Now we turn to the side effects.  It took a Freedom of Information Act request in the United States of America to winkle out that Gardasil had been implicated in deaths of 3 women and 1,637 adverse reactions (May 2007):

371 of those reactions were serious, one of the deaths was within hours of having the vaccine and there have been foetal abnormalities as well:

Although Gardasil is available in the States, the adverse reactions have stalled Merck’s hopes of USA-wide compulsory vaccination:

Such is the hysteria for mass vaccination in the UK , for a long time, only the Daily Express had mentioned the possibility of side effects:

In The Scotsman, it was left to a lone blogger to mention the problems at the end of a typically sycophantic article:

Up to October 2007, no British newspaper had headlined the associated deaths and adverse reactions with the exception of Metro, the free sheet which is part of the Daily Mail stable.  Metro also carried the obligatory complacent response from the Department of Health’s Medicines and Healthcare Products Regulatory Agency:

But now the Daily Telegraph has highlighted the problems:

And the same paper has also pointed out that no study has yet shown 12-year-old girls are protected for longer than five years:

Meanwhile, the Sunday Express reported at the end of October 2007 on shocking side effects after vaccination in the United States , including eight deaths among the 3,500 adverse reactions:

We saw earlier that despite vaccination, women will still need to be screened, but the Daily Mail has now carried an article about a new screening method which actually detects the virus itself, enabling much earlier and more reliable diagnosis:

It seems women commentators in the USA are not exactly falling over each over to express delight in Gardasil like their counterparts in Britain :

Elsewhere, sites are pointing out that the vaccine has traces of Aluminium and that it has not been proven totally safe:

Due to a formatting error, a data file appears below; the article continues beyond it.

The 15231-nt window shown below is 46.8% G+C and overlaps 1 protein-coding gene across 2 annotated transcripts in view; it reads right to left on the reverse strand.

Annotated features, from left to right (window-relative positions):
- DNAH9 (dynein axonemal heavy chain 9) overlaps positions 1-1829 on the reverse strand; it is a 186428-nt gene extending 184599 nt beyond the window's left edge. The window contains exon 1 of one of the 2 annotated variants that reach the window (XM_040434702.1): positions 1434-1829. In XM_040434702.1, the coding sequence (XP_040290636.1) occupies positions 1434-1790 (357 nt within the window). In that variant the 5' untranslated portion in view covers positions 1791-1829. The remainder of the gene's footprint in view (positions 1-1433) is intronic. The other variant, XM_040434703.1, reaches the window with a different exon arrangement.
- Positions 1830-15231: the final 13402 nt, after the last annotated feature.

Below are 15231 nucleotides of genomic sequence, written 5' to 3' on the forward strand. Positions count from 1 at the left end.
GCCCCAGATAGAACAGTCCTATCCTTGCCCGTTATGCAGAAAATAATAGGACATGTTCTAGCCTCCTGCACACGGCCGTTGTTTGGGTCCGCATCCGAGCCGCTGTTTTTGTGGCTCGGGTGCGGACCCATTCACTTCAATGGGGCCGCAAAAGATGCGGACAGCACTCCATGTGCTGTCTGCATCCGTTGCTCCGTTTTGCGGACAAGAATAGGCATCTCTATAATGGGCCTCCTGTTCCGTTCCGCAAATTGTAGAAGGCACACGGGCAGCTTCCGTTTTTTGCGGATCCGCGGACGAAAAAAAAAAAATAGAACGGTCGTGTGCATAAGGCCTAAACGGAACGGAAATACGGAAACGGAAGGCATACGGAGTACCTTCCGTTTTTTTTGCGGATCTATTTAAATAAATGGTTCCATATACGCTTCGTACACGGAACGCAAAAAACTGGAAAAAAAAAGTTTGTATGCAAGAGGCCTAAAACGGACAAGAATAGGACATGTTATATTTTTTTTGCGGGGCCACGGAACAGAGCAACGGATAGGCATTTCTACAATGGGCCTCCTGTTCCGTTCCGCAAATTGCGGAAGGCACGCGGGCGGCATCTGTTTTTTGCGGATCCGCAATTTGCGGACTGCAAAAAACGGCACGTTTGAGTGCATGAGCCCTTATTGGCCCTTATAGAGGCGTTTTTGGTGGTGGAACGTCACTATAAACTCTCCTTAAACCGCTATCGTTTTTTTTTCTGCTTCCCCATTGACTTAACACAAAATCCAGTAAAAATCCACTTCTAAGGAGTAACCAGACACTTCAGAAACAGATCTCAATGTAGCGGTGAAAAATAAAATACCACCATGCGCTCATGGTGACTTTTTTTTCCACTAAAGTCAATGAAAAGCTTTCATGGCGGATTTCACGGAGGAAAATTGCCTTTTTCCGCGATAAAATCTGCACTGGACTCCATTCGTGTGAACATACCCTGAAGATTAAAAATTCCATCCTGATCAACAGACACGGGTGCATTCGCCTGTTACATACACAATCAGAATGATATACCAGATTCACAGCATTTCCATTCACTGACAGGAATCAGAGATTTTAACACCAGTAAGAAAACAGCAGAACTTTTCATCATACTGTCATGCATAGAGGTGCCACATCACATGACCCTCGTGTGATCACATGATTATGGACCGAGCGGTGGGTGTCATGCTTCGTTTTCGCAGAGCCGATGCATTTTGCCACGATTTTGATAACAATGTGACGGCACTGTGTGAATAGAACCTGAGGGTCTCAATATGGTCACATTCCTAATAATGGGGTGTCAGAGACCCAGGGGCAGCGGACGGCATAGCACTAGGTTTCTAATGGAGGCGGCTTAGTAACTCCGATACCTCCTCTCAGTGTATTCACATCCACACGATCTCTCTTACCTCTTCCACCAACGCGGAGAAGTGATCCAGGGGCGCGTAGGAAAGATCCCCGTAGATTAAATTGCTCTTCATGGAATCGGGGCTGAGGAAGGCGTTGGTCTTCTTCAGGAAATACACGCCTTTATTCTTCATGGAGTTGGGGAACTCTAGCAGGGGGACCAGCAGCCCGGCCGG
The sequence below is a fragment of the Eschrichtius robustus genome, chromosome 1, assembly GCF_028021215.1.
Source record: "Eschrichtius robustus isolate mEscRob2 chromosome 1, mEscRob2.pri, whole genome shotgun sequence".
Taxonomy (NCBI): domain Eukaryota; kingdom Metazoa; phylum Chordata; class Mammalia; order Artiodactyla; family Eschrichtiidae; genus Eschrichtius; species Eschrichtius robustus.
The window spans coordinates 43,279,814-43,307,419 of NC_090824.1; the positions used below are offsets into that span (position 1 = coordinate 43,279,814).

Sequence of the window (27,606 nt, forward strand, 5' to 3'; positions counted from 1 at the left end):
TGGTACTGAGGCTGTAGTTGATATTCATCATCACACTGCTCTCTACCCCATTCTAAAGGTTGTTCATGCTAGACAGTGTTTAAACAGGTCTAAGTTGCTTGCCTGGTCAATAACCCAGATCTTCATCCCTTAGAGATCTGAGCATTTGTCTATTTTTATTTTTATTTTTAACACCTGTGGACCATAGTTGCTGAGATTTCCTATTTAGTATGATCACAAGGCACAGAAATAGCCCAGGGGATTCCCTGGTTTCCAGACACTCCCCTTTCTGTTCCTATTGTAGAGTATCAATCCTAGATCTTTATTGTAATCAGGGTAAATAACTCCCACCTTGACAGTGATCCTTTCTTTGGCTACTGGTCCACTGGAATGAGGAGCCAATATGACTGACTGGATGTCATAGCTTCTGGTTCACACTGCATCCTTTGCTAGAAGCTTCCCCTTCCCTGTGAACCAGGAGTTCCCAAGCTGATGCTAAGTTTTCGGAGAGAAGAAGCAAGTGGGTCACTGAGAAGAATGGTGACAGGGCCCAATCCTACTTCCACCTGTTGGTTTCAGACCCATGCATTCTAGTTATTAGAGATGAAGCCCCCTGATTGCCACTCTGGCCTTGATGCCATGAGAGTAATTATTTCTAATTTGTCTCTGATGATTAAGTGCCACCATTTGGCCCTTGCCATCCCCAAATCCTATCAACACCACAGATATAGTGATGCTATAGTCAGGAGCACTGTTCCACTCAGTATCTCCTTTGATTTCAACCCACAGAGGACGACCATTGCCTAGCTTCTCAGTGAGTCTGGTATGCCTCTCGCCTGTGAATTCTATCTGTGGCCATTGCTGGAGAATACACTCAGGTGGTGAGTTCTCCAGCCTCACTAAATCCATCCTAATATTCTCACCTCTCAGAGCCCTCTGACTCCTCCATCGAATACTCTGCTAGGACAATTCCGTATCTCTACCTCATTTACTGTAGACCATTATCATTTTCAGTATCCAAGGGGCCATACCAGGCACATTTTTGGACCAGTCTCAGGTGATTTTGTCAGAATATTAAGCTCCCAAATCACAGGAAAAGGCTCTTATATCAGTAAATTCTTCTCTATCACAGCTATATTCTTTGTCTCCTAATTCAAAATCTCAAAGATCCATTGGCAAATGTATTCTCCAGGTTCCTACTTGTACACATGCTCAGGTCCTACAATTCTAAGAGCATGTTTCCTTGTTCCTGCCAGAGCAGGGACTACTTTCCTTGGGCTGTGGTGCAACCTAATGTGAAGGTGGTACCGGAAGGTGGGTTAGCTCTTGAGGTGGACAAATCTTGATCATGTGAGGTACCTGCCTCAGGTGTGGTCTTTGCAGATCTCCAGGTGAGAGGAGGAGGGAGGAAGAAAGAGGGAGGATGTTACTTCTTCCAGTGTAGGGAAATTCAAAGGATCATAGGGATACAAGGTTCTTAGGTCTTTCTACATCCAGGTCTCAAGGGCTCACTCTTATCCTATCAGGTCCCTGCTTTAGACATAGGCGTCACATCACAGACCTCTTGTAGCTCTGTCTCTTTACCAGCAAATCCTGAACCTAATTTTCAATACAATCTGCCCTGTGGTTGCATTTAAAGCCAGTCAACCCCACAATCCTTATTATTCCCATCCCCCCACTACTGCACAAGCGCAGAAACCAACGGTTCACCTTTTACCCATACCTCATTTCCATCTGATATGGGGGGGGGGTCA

On the testing background, Phase II trials were on just 552 women aged 16-23, and the follow-up was only 2-and-a-half years.  Merck are concerned enough about the possibility of consequent foetal abnormalities to be monitoring births of women having the vaccine:

1,529 adolescent boys and girls aged 10-15 were in another trial of Gardasil. Results looking at anti-bodies are good, but no follow-up time has been reported to look for long-term adverse effects, including any carcinogenic problems: 

Phase III trials have just completed on 12,167 women aged 16-26, of whom half (just over 6,000) were given the vaccine in a three-dose regimen over six months.  The follow-up has been just three years:

The mantra has been: ‘young people are gong to have sex anyway, so let’s just make it as safe as we can for them’.  Do we say ‘young people are going to smoke /get smashed on drink / climb onto railway lines anyway, so let’s just make it as safe as we can for them’?  No, we don’t.  So why the exception for sex?  It must be that some people out there – women of a certain age running family-planning clinics and some peculiar secularist men – get a perverse vicarious pleasure in the thought of teenagers being sexually active.

We even dress little girls like tarts and then wonder why some men draw the obvious conclusion:;jsessionid=2007/06/26/do2603.xml

In the real world there is a sexual health crisis amongst the young, with something like 10% of young people infected with Chlamydia, the disease which causes infertility.

The secularists and ‘family planners’ might care to explain their part in the sexually-liberated new dawn to those young people which it has left unable to have children of their own.

Sorry, people, it might offend against your liberal prejudices, but chastity is the only lifestyle which will protect against STD's. Not condoms, not any number of inadequately-tested jabs, not more sex education, nothing except chastity and fidelity.

But unlike vaccines, medicines and contraceptives, there's no money in chastity, so don't expect the professionals to flock around supporting it.

In a recent meeting with officials from the Governments’ Teenage Pregnancy Unit, Christian campaigners raised the point about infertility, only to be told: ‘But this is the Teenage Pregnancy Unit.  We aren’t concerned with infertility here.’

Indeed, as the Government's teenage sex targets all revolve around teen pregnancy, don't expect them to be that bothered about infertility in the young.  In fact, it’s a horrible thought, but they might well be pleased, because infertile young people aren’t going to figure in the pregnancy statistics, are they?

What a dysfunctional, disease-ridden, fornicating society we live in, made even worse by the fact that some actually like it this way.